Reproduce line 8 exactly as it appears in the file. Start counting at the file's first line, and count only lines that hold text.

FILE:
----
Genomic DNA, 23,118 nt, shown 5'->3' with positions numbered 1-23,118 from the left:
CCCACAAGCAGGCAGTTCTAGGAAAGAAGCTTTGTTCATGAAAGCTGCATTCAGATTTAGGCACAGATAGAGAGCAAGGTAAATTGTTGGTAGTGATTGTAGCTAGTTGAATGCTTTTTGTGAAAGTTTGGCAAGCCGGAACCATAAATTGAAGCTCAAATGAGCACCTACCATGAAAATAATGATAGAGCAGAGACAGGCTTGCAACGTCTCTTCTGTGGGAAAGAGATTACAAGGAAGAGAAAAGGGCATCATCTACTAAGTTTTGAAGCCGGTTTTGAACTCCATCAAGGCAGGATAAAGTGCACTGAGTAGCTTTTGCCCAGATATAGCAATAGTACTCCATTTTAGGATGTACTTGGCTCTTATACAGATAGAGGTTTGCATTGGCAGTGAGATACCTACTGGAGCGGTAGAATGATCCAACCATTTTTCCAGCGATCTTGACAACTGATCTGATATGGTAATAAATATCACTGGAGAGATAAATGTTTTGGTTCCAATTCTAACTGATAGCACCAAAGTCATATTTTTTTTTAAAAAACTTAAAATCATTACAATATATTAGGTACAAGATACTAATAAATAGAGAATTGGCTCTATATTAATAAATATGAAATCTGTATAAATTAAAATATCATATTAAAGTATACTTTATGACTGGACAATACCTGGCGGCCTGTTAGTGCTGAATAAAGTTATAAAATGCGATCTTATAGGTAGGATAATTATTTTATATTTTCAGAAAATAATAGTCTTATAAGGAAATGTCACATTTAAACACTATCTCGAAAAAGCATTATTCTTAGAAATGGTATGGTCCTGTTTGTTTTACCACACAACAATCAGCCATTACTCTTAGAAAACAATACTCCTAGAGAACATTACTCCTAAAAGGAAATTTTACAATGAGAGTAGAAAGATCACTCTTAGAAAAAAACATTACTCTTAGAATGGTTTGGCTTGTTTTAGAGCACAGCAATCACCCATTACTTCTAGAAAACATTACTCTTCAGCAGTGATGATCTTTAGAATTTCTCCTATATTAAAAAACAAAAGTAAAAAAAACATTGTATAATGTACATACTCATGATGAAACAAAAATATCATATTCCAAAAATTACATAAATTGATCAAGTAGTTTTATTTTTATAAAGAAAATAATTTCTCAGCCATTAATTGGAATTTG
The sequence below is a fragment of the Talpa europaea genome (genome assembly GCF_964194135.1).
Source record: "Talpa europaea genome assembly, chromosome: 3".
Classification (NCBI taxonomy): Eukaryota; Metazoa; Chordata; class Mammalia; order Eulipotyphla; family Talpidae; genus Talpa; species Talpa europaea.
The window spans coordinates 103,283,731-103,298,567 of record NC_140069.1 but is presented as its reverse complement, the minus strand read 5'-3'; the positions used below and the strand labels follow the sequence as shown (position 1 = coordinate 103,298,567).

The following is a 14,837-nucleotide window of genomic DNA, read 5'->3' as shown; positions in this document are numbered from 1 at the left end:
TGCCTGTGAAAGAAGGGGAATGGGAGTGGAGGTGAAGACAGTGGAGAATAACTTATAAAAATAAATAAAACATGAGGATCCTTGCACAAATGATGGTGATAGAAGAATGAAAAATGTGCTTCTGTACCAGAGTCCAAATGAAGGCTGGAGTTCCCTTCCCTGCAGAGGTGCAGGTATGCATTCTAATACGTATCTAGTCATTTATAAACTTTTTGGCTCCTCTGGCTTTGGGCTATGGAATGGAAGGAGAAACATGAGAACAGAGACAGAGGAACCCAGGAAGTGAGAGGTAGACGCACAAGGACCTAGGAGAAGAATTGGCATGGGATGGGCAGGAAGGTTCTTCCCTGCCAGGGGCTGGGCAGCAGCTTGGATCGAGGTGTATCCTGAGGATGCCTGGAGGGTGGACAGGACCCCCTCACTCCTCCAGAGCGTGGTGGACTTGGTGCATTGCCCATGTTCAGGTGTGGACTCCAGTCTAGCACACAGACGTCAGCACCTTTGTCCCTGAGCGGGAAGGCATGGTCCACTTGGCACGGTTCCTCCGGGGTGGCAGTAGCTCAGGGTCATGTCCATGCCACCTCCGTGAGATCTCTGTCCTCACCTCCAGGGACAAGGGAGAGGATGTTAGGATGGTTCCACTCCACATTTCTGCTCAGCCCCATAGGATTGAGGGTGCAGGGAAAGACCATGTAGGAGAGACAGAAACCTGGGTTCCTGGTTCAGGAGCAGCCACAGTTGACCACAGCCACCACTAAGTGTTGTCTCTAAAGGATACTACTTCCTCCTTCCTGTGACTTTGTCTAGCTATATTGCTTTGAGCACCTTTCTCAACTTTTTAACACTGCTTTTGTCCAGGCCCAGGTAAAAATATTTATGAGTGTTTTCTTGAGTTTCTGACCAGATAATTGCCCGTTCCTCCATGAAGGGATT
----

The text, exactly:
TGCCTGTGAAAGAAGGGGAATGGGAGTGGAGGTGAAGACAGTGGAGAATAACTTATAAAAATAAATAAAACATGAGGATCCTTGCACAAATGATGGTGATAGAAGAATGAAAAATGTGCTTCTGTACCAGAGTCCAAATGAAGGCTGGAGTTCCCTTCCCTGCAGAGGTGCAGGTATGCATTCTAATACGTATCTAGTCATTTATAAACTTTTTGGCTCCTCTGGCTTTGGGCTATGGAATGGAAGGAGAAACATGAGAACAGAGACAGAGGAACCCAGGAAGTGAGAGGTAGACGCACAAGGACCTAGGAGAAGAATTGGCATGGGATGGGCAGGAAGGTTCTTCCCTGCCAGGGGCTGGGCAGCAGCTTGGATCGAGGTGTATCCTGAGGATGCCTGGAGGGTGGACAGGACCCCCTCACTCCTCCAGAGCGTGGTGGACTTGGTGCATTGCCCATGTTCAGGTGTGGACTCCAGTCTAGCACACAGACGTCAGCACCTTTGTCCCTGAGCGGGAAGGCATGGTCCACTTGGCACGGTTCCTCCGGGGTGGCAGTAGCTCAGGGTCATGTCCATGCCACCTCCGTGAGATCTCTGTCCTCACCTCCAGGGACAAGGGAGAGGATGTTAGGATGGTTCCACTCCACATTTCTGCTCAGCCCCATAGGATTGAGGGTGCAGGGAAAGACCATGTAGGAGAGACAGAAACCTGGGTTCCTGGTTCAGGAGCAGCCACAGTTGACCACAGCCACCACTAAGTGTTGTCTCTAAAGGATACTACTTCCTCCTTCCTGTGACTTTGTCTAGCTATATTGCTTTGAGCACCTTTCTCAACTTTTTAACACTGCTTTTGTCCAGGCCCAGGTAAAAATATTTATGAGTGTTTTCTTGAGTTTCTGACCAGATAATTGCCCGTTCCTCCATGAAGGGATT